Think of what the shots are going to be for.

Is it for your website, banners, social media posts, social media banners, brochures, and business cards?

Are you going to use stand up posters for events?

Professional career photos versus casual and lifestyle photos, do you want a mix of both or one or the other?

Do you have a book or a product to capture?

Are you going to take photos with the product?

Do you want to take photos with clients or actors that can pose as clients?

Brainstorm what you might want to present and make sure that you do the pre-planning and organization before you get to your photoshoot.


Phase 2: Photoshoot Day

Get Everything Ready to Go

The night before, pack your outfits, get everything packed up, props, everything you need because the next morning, you don't want to be looking around to find everything. Make sure you are well-rested, make sure you feel energized, eat something that's light, healthy, and going to make you feel good because you are going to want to shine. If you feel sluggish that day, the photos won't be the best quality, so get your rest. Have lots of water and bring an assistant or someone that can help you change in and out of looks and keep track of the photos you want to get.


Tips For Being on Camera

One is to be mindful of your posture, no slouching over. You want to breathe in through your diaphragm, elongated spine, and feel confident, think positive thoughts. Think about the transformation that you're providing to your potential clients and customers and the results that they're going to get and the enthusiasm, the excitement, the joy, the happiness, the whatever emotion that your brand communicates, whatever that emotion is, you're going to want to feel that and project it into the camera.

Take some photos with you looking directly into the barrel of the camera, looking right pierced into the eye of the camera.

Also, do some photos where it's just you in your element, not paying attention, just on your iPad, and just doing whatever makes you happy.

Allow yourself to relax and enjoy the process. Be yourself. Don't try to be anything else but you.


Phase 3: Post-Production

Editing The Photos

You've done most of the heavy lifting. Now it's time for your photographer to make you look good. Photographers will usually sort out all of the photos that have you blinking or doing things that you don't quite want to put on blast, and then they'll send you the raw files of the photos that you've taken. Depending on what you agreed with your photographer, they might have you pick specific photos from that batch to be edited. Some photographers don't edit. Instead, do some light touch-ups with the lighting. Photographers have you pick the photos, and then they'll start to do some editing and make your shots look brilliant. Those are the best looks, so I recommend again that if you can find a photographer who can do that, that's awesome.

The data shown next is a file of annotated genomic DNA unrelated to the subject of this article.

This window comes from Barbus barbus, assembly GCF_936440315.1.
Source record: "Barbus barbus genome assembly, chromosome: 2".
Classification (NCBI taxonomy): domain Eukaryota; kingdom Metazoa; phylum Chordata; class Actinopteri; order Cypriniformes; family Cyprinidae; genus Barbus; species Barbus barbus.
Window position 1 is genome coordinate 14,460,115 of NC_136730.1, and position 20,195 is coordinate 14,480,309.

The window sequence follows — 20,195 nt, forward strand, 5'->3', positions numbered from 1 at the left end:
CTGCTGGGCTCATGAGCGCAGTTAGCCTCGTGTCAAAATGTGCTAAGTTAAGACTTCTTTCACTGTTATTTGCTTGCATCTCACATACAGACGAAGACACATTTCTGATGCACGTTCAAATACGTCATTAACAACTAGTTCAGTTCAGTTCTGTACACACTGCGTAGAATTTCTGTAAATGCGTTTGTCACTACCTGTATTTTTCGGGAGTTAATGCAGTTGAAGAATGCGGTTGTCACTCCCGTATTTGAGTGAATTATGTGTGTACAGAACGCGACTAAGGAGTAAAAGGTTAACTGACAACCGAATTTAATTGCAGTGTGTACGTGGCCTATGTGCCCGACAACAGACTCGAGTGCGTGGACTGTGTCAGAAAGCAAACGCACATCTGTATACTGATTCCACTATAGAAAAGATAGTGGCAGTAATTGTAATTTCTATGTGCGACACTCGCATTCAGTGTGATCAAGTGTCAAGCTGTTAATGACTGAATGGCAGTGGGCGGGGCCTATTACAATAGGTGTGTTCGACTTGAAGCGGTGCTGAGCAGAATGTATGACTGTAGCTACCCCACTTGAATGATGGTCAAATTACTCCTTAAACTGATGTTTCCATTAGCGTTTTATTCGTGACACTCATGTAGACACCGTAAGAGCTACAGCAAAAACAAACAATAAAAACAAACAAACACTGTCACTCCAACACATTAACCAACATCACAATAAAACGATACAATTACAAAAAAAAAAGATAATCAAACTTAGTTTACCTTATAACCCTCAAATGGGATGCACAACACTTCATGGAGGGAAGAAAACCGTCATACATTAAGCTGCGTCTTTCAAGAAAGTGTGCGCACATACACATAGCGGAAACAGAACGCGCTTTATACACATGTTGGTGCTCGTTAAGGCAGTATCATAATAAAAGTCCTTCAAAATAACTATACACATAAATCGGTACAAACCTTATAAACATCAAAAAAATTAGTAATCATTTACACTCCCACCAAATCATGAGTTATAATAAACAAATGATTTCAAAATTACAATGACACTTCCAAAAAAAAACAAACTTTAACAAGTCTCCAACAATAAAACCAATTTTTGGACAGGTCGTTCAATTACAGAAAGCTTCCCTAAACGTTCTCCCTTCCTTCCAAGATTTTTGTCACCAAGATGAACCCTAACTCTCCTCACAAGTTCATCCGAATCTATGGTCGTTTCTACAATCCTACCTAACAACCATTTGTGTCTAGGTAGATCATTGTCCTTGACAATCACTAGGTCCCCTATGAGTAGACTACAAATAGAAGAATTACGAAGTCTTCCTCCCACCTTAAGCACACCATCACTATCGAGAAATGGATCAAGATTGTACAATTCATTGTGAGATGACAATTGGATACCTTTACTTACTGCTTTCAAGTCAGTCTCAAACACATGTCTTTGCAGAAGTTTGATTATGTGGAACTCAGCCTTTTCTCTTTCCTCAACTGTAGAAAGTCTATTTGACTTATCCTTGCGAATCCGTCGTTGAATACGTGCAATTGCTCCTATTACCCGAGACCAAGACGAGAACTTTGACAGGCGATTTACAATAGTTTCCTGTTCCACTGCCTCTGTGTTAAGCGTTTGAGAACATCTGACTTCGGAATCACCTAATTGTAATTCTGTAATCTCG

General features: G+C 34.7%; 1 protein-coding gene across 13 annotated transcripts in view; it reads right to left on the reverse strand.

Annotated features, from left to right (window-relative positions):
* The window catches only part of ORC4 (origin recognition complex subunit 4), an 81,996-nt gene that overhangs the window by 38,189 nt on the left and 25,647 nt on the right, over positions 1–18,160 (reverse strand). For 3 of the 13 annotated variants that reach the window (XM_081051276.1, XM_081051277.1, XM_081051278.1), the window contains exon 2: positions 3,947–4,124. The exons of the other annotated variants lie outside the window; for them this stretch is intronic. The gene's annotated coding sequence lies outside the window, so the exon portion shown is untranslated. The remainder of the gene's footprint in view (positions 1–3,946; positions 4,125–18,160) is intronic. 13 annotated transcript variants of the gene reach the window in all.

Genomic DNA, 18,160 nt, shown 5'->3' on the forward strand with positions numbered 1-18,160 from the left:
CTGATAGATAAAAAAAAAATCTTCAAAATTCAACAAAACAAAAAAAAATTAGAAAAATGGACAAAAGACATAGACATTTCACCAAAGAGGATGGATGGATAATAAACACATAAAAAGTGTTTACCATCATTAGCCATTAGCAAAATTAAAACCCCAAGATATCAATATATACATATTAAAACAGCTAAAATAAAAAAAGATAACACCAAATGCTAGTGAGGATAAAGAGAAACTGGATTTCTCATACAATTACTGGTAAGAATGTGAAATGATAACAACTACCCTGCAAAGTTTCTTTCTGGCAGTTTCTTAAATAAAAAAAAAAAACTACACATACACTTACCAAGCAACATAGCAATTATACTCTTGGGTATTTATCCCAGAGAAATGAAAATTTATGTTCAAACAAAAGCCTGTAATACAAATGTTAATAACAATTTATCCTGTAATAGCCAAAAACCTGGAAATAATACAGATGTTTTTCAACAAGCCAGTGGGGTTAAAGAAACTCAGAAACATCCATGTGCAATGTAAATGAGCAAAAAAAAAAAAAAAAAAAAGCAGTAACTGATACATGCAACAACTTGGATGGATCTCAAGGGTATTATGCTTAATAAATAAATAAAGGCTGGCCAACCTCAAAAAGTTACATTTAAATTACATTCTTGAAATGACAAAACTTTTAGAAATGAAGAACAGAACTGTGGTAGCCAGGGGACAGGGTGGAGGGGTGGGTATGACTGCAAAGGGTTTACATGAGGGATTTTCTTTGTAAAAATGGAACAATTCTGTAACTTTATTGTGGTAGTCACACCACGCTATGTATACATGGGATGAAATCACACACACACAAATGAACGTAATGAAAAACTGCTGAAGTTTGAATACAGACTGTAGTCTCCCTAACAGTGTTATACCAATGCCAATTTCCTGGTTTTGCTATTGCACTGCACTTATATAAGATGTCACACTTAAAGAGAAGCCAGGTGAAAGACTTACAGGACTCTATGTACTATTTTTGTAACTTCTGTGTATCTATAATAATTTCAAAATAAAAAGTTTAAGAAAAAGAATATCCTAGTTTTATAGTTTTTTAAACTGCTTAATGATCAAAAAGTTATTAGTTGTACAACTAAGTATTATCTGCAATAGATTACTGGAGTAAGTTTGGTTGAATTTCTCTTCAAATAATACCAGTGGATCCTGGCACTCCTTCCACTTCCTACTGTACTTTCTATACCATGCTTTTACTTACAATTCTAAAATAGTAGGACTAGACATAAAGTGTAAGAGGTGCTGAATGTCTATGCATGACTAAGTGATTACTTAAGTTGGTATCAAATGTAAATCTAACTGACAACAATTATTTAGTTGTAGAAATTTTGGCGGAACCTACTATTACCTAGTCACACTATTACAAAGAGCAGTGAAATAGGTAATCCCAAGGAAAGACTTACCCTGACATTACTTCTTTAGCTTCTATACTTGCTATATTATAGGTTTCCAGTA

When choosing your photos, you don't want to choose it based on how you look. You want to choose a photo-based on how you're going to use it in your marketing.

Start to think...

Am I standing off to the left or the right enough so that you can put text beside your pose?

Where is the photo going to go?

Is it going to be on your banner?

How are you using the photo, and do you have enough of what you need to create the marketing materials you want?

It's not just about looks. It's about versatility and efficiency.


Example Personal Brand Photoshoot for a LinkedIn Banner


Example Personal Brand Photoshoot for a Social Medis Post


How To Store Your Photos

Once your photographer sends you the photos, be sure to save them in multiple places. Don't just save them in your email folder. I've had clients that will receive their photos, they never download them, and then they come back six months later, and they're gone. You want to make sure that you save them in a Dropbox or Google Drive in the cloud somewhere so that you can access them. Again, multiple places, if one area you can't find it, you can always find it in your backup location. That's how you set up a successful photo shoot.


Resources to Help You Create a Personal Brand

For more in-depth information on personal branding photoshoots and using your images in your marketing, check out my Create Your Brand Course or Join My Coaching Program